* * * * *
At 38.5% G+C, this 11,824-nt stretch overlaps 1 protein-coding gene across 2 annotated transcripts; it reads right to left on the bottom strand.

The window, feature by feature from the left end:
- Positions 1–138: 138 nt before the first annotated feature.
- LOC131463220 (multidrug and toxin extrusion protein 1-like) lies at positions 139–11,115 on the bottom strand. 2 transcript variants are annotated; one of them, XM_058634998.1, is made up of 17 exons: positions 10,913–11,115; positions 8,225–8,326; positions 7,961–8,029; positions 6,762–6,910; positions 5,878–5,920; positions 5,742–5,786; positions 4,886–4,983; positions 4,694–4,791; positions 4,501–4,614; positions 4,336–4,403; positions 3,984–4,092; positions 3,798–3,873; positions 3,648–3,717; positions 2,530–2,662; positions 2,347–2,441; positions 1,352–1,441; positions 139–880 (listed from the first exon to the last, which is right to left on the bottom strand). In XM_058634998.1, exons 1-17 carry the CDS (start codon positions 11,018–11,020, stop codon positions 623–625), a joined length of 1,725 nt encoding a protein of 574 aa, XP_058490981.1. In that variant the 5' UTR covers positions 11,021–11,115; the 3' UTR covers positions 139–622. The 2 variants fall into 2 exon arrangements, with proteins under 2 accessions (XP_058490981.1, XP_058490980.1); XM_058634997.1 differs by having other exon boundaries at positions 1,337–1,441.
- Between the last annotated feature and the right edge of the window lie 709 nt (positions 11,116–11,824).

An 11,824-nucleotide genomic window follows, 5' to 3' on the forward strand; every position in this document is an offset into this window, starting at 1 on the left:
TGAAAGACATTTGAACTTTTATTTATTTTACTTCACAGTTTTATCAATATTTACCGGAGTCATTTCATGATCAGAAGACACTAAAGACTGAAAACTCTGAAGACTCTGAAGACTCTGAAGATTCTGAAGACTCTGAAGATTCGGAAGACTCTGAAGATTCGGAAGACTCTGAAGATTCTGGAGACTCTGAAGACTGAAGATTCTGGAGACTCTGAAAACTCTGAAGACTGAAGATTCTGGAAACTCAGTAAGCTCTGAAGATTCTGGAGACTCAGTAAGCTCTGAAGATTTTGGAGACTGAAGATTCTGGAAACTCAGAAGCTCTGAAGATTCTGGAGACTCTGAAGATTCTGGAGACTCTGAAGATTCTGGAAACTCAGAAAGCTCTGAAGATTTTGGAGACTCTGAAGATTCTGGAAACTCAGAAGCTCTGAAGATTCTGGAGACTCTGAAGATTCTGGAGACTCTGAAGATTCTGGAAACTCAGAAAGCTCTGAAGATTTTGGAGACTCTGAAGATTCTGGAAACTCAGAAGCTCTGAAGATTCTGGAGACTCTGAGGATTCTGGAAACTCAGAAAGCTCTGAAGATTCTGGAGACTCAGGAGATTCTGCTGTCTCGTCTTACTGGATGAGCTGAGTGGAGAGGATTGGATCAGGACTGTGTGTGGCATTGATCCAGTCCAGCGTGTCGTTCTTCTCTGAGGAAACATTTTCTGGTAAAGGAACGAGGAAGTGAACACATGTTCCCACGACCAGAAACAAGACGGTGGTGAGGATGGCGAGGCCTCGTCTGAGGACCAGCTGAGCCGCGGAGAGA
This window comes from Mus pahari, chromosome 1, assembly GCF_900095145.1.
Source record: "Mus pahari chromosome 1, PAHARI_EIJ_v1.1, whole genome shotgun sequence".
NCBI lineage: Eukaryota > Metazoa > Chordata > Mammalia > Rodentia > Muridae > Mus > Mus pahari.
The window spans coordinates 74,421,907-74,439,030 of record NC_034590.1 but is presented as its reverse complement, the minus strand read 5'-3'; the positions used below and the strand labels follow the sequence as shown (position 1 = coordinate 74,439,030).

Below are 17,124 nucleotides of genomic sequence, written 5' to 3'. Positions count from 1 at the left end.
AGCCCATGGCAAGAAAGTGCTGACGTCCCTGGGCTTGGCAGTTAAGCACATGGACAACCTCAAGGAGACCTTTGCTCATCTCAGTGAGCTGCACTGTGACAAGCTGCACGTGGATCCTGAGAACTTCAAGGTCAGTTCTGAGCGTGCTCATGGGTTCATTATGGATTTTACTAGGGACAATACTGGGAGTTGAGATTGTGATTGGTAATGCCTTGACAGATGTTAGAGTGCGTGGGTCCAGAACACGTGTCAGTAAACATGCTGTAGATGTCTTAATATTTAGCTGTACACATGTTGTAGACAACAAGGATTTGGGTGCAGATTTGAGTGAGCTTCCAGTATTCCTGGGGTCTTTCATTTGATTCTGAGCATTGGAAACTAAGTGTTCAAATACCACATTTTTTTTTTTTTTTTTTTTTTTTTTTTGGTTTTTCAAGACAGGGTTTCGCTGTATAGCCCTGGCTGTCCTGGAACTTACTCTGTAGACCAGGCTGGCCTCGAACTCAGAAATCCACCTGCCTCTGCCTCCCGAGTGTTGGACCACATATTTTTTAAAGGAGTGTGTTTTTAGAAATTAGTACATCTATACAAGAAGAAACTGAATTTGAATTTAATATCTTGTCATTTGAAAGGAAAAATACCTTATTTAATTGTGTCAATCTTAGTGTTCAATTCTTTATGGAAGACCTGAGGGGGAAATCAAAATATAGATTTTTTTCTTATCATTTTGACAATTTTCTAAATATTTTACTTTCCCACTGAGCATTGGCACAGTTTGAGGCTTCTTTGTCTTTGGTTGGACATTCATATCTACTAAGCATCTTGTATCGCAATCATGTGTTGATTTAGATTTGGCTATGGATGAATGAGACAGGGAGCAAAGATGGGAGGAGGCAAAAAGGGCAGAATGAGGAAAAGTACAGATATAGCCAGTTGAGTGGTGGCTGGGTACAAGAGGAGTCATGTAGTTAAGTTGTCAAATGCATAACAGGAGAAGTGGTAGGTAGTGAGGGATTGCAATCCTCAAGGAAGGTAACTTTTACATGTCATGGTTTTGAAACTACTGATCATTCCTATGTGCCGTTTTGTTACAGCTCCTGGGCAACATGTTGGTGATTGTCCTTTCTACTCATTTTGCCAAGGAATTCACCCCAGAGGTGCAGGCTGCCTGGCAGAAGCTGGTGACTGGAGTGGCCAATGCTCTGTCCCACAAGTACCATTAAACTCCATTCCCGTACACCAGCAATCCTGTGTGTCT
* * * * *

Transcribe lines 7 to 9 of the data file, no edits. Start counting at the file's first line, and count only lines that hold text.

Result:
TGAAAGACATTTGAACTTTTATTTATTTTACTTCACAGTTTTATCAATATTTACCGGAGTCATTTCATGATCAGAAGACACTAAAGACTGAAAACTCTGAAGACTCTGAAGACTCTGAAGATTCTGAAGACTCTGAAGATTCGGAAGACTCTGAAGATTCGGAAGACTCTGAAGATTCTGGAGACTCTGAAGACTGAAGATTCTGGAGACTCTGAAAACTCTGAAGACTGAAGATTCTGGAAACTCAGTAAGCTCTGAAGATTCTGGAGACTCAGTAAGCTCTGAAGATTTTGGAGACTGAAGATTCTGGAAACTCAGAAGCTCTGAAGATTCTGGAGACTCTGAAGATTCTGGAGACTCTGAAGATTCTGGAAACTCAGAAAGCTCTGAAGATTTTGGAGACTCTGAAGATTCTGGAAACTCAGAAGCTCTGAAGATTCTGGAGACTCTGAAGATTCTGGAGACTCTGAAGATTCTGGAAACTCAGAAAGCTCTGAAGATTTTGGAGACTCTGAAGATTCTGGAAACTCAGAAGCTCTGAAGATTCTGGAGACTCTGAGGATTCTGGAAACTCAGAAAGCTCTGAAGATTCTGGAGACTCAGGAGATTCTGCTGTCTCGTCTTACTGGATGAGCTGAGTGGAGAGGATTGGATCAGGACTGTGTGTGGCATTGATCCAGTCCAGCGTGTCGTTCTTCTCTGAGGAAACATTTTCTGGTAAAGGAACGAGGAAGTGAACACATGTTCCCACGACCAGAAACAAGACGGTGGTGAGGATGGCGAGGCCTCGTCTGAGGACCAGCTGAGCCGCGGAGAGA
This window comes from Mus pahari, chromosome 1, assembly GCF_900095145.1.
Source record: "Mus pahari chromosome 1, PAHARI_EIJ_v1.1, whole genome shotgun sequence".